I am an immigrant. I am against illegal immigration. That may be racist, fascist, privileged, or all of the above, but it’s true. I will never forget the day I was called a racist because I was holding a sign that read “Immigration is not a right.” No one bothered to take the time and ask me for my side of the story. All they did was yell at me because they assumed that my eyes have been too blinded by my racism and bigotry to understand.
They labeled me a racist. To play the left’s game of identity politics for a moment: I am female, I am brown, and I am an immigrant. How can an “oppressed” triple-minority engage in racism against her own identity groups?
While I do feel a great deal of sympathy for people who are facing deportation, I cannot ignore my personal experiences. Before you call me names and point fingers, you must hear my reasons. Again, this is my side of the story.
I legally moved to the US when I was 13 years old. I was living in the Middle East as a Christian female, a doubly-persecuted minority. When I was 7, children ran after me and maliciously called me names because I was known as the one non-Muslim kid on the block. When I was 12, I couldn’t walk the streets alone because my uncovered hair was too provocative. My parents struggled more than most, and my sister was denied higher education simply for her religion.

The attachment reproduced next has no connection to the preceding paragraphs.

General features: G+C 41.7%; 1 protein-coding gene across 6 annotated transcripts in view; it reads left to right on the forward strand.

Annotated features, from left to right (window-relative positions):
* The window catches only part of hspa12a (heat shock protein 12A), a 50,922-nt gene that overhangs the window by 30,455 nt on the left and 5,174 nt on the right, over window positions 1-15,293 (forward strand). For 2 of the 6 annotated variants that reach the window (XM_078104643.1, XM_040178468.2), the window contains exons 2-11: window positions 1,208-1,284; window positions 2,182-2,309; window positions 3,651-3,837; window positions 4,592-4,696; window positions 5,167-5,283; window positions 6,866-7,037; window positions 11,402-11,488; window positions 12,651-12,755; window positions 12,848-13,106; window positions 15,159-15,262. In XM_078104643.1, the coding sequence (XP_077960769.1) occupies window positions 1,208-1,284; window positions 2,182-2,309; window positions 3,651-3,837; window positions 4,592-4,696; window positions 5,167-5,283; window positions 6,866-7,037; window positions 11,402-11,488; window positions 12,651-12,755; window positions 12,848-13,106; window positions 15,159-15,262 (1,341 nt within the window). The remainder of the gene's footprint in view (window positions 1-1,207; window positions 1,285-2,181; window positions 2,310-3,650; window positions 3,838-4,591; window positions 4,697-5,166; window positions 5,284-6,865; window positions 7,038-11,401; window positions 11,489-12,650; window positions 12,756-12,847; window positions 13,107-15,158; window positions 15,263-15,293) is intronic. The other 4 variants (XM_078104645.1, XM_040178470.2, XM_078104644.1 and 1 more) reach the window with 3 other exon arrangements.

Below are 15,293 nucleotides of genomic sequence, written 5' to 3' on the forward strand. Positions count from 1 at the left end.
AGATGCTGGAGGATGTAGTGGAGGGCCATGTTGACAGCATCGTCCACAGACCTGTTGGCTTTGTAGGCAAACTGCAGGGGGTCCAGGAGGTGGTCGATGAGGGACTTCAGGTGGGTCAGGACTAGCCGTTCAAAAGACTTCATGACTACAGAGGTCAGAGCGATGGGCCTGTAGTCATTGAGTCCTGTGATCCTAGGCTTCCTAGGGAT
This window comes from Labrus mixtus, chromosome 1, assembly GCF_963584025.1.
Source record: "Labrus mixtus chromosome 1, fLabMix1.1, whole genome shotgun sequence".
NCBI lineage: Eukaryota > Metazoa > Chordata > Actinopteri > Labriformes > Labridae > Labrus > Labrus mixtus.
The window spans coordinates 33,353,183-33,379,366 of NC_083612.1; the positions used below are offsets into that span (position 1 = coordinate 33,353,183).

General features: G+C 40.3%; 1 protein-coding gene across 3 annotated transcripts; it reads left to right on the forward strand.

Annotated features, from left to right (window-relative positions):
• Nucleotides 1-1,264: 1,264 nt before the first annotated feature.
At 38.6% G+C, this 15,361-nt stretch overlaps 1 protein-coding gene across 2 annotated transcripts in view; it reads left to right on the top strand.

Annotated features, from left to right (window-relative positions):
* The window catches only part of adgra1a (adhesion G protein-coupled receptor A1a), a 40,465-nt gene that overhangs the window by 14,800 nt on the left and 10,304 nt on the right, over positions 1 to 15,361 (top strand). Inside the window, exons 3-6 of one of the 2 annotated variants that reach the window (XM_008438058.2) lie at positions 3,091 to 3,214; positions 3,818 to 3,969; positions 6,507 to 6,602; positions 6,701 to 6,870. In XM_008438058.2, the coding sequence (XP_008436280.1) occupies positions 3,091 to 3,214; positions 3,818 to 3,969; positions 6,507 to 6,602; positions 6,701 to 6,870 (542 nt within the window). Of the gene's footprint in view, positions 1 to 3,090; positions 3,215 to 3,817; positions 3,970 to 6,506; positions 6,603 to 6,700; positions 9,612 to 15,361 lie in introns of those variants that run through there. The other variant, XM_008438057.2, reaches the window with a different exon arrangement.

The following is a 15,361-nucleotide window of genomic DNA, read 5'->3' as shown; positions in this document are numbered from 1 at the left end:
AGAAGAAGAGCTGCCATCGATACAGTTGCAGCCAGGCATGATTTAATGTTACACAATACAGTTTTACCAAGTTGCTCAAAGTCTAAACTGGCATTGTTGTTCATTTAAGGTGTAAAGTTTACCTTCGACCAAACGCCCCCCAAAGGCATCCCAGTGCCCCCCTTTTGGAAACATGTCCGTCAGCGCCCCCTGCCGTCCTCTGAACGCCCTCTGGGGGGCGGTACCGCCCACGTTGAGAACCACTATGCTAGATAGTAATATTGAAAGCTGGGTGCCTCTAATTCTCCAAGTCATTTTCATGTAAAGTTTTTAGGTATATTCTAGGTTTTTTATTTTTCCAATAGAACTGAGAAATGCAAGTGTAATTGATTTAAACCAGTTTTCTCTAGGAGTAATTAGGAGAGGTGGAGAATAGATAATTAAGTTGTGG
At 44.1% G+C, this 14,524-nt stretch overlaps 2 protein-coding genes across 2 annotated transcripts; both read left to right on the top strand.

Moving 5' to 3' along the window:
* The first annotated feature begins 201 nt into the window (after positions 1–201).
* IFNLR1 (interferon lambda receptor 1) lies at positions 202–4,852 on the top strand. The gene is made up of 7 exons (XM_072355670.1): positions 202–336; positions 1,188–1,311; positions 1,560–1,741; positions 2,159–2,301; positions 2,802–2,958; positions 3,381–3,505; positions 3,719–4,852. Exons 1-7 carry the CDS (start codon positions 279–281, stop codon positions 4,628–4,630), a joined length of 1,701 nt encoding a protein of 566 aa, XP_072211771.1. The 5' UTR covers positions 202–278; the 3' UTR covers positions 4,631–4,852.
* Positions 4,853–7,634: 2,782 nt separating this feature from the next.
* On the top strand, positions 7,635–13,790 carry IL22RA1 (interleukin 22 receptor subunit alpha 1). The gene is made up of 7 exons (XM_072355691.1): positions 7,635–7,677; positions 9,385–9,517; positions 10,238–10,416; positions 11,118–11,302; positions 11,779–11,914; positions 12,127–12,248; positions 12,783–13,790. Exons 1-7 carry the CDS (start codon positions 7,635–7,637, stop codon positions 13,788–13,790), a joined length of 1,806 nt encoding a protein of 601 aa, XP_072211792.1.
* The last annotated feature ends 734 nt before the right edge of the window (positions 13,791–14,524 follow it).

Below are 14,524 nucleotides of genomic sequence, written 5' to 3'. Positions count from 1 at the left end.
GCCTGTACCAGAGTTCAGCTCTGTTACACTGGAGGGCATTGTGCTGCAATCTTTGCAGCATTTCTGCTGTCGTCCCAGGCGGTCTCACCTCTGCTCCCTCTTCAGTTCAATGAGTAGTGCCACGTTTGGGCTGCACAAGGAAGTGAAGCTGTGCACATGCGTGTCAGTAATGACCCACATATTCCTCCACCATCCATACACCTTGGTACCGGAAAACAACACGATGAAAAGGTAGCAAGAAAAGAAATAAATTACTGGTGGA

It is frankly impossible for me to fit on one page every instance of persecution I faced in my home country of Egypt.
To say I understand what it is like to be persecuted would be an understatement. I know what it is like to live in a country and feel constantly unsafe. Terrorism was a daily concern. It was not pretty. I understand what it’s like to live in a country where your only dream is to flee, but I waited 13 years for my papers to make my dream a reality. Thirteen years during which I could have been killed for no reason. It is not wrong to demand that everyone wishing to enter this marvelous country do so legally and go through the same process.
When immigrants legally enter the United States, they go through countless background checks. Thirteen years of my life was spent waiting on background checks and other forms of vetting, but illegal immigrants get to skip those checks. I’ll put it this way: before bed, everyone locks the door to their house. We do so because we love the ones inside our home, and because it is impossible to know the intentions of those outside. The same logic applies to our country. If we are to live in safety, we must know the identity and history of every person who wishes to come to this country, and the only way that is possible is through thorough background checks and other vetting.
My sister, the one who was denied higher education because of her Christian faith, still lives in Egypt. Every Christmas and Easter, she calls me to send her final goodbyes. Why? Because every Christian church in the Middle East exists with the possibility of falling victim to a terrorist attack. She is still waiting for her papers. It’s been 17 years, but at no time has illegal immigration entered her mind. We respect and love this country too much to break its laws.
We can not hasten to accept millions of illegal immigrants while ignoring the other millions of people who follow the process and wait to legally immigrate to the US. It is only right.
Written By: Jolene Morcos